Disease-linked mutations in Cx43

A number of disease-linked mutations associated with Cx43 can be mapped directly to three regions of interest revealed by our structures: (i) the GJC intra-pore lipid-like site, (ii) the ECD, and (iii) the gating region (Fig. 4a). The interior of the channel features two lipid-like densities (Fig. 2h, 4b; Extended Data Fig. 4e, 10a). The observed position of lipid 1 is consistent with the previously found phospholipid-like densities inside the pore of the Cx31.3 HC 20. Lipid 2 inserts into the pocket formed by TM1 and TM2, parallel with the NTD. Unlike Cx31.3, where elongated densities within the pore region could be interpreted as hydrophobic tails of bound phospholipids, the density in the Cx43 GJC appears consistent with that of a sterol (Fig. 2h, 4b). The presence of a small hydrophobic small molecule in Cx43 at this site suggests a potential mechanism of lipid-based Cx43 regulation, whereby binding of a lipid could directly influence the conformation of the gating elements of the protein (such as NTD). An effect of a cholesterol analogue 7-ketocholesterol on Cx43 permeability has been observed previously 29, and such an effect may be mediated via the binding sites within the GJC (or HC) pore (Fig. 4b; Extended Data Fig. 10a). The presence nearby of several residues known to be linked to ODDD when mutated (S27P, I31M30, S86Y31, L90V10) points to a potential functional significance of the intra-pore lipid binding site.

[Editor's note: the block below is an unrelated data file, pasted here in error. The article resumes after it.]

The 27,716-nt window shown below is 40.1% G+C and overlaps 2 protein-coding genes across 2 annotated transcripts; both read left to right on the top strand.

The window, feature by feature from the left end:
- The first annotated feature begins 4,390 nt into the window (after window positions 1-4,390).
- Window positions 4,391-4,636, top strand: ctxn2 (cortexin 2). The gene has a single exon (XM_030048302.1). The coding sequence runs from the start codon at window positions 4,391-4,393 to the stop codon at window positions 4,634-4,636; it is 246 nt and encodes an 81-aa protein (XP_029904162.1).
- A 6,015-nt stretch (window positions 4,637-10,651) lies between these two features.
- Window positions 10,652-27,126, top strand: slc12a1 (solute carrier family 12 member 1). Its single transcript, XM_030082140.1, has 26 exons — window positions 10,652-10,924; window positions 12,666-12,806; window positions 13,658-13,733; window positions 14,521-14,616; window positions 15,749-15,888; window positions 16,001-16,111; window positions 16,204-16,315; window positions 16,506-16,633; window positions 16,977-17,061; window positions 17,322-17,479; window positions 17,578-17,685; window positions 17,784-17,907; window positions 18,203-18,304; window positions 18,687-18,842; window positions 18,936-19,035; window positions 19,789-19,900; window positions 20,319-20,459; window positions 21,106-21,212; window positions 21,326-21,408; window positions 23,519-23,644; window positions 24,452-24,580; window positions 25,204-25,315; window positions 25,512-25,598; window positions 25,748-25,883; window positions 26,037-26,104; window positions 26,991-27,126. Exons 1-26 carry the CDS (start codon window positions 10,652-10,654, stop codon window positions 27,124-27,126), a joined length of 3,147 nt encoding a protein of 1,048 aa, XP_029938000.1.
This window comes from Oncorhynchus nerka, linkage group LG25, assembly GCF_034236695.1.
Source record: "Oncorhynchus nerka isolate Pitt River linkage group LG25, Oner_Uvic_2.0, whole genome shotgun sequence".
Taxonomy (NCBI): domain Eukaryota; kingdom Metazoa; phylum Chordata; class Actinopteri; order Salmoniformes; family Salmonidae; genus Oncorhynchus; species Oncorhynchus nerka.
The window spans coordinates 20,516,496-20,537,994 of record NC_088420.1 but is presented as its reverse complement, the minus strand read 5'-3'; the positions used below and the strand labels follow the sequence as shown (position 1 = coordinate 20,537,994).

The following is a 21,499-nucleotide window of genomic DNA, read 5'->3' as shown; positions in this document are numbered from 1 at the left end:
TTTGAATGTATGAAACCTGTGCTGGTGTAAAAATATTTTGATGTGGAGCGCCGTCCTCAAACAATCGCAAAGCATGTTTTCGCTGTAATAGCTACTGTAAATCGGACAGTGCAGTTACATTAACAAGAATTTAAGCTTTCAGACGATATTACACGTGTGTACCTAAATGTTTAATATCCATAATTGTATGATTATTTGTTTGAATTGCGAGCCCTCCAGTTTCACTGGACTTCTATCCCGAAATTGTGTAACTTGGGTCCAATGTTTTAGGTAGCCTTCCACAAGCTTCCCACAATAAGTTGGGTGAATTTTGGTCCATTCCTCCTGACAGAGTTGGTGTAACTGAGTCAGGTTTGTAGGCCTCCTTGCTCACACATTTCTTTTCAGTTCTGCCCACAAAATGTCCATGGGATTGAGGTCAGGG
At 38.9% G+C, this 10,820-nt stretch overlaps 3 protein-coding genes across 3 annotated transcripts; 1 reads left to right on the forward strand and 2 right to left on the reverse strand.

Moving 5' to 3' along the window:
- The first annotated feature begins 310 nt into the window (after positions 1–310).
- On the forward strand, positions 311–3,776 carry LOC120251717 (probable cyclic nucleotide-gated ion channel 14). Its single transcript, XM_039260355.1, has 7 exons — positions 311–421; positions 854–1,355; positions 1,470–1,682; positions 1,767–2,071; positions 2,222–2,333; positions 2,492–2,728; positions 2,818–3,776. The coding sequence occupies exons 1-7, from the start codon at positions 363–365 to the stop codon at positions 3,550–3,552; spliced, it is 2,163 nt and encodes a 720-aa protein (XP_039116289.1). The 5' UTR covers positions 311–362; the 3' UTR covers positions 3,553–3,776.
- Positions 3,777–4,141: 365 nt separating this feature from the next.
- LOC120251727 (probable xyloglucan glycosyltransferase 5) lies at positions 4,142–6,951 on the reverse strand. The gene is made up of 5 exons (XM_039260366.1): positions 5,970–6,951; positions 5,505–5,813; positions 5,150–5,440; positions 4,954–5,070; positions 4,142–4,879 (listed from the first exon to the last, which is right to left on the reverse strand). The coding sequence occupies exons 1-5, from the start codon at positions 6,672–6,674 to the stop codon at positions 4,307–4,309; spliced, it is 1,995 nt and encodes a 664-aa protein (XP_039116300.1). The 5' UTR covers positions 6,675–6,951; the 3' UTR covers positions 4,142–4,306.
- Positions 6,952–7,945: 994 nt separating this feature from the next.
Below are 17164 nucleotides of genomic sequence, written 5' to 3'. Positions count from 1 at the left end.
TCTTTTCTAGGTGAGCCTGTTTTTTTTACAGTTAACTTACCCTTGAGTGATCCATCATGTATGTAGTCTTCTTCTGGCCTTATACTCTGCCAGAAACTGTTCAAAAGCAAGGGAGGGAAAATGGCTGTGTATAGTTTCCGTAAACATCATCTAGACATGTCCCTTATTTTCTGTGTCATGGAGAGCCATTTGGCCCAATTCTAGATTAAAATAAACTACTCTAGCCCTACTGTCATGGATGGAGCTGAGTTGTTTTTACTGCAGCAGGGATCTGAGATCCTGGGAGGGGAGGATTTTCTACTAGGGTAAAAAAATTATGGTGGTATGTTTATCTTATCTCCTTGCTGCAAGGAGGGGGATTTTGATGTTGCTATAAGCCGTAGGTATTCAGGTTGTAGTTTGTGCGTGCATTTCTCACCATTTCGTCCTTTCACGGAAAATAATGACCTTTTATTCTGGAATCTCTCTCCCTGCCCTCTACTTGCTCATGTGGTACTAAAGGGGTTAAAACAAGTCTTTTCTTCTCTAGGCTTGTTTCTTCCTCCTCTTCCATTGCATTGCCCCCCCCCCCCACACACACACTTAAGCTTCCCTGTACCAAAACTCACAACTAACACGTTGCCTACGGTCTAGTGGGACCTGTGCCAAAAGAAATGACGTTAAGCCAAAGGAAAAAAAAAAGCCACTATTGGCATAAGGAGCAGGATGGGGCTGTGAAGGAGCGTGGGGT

Locations of the disease-linked mutations in the Cx43 GJC structure.

a, Disease-linked mutations mapped on the sequence of Cx43. The amino acid residues proximal to the intrapore lipid densities (“Pore lipid sites”) are shown as white dots. The residues at the GJC interface are shown as yellow dots (“ECD”). The residues of the putative gating region (“Gate region”) are shown as blue (NTD), green (TM1) and violet (TM2) dots. The sequence elements not resolved in our 3D reconstruction are indicated with a dashed line. b, Two sterol-like density elements (lipid-1 and -2) are located within the pore region of Cx43 GJC (white). The indicated disease-linked mutations are located within close distance of the pore lipid densities. c, A view of the extracellular loops forming the junction, indicating two residues known to be linked with ODDD, P59 and H194 (side chains shown as sticks; one of the monomers in the GJC is coloured yellow). d, A view of the gating region with the highlighted disease-linked mutations, colored as in a. e, A similar representation of the disease-linked mutations, with Cα atoms shown as spheres, illustrating the contribution of the mutants to gate formation.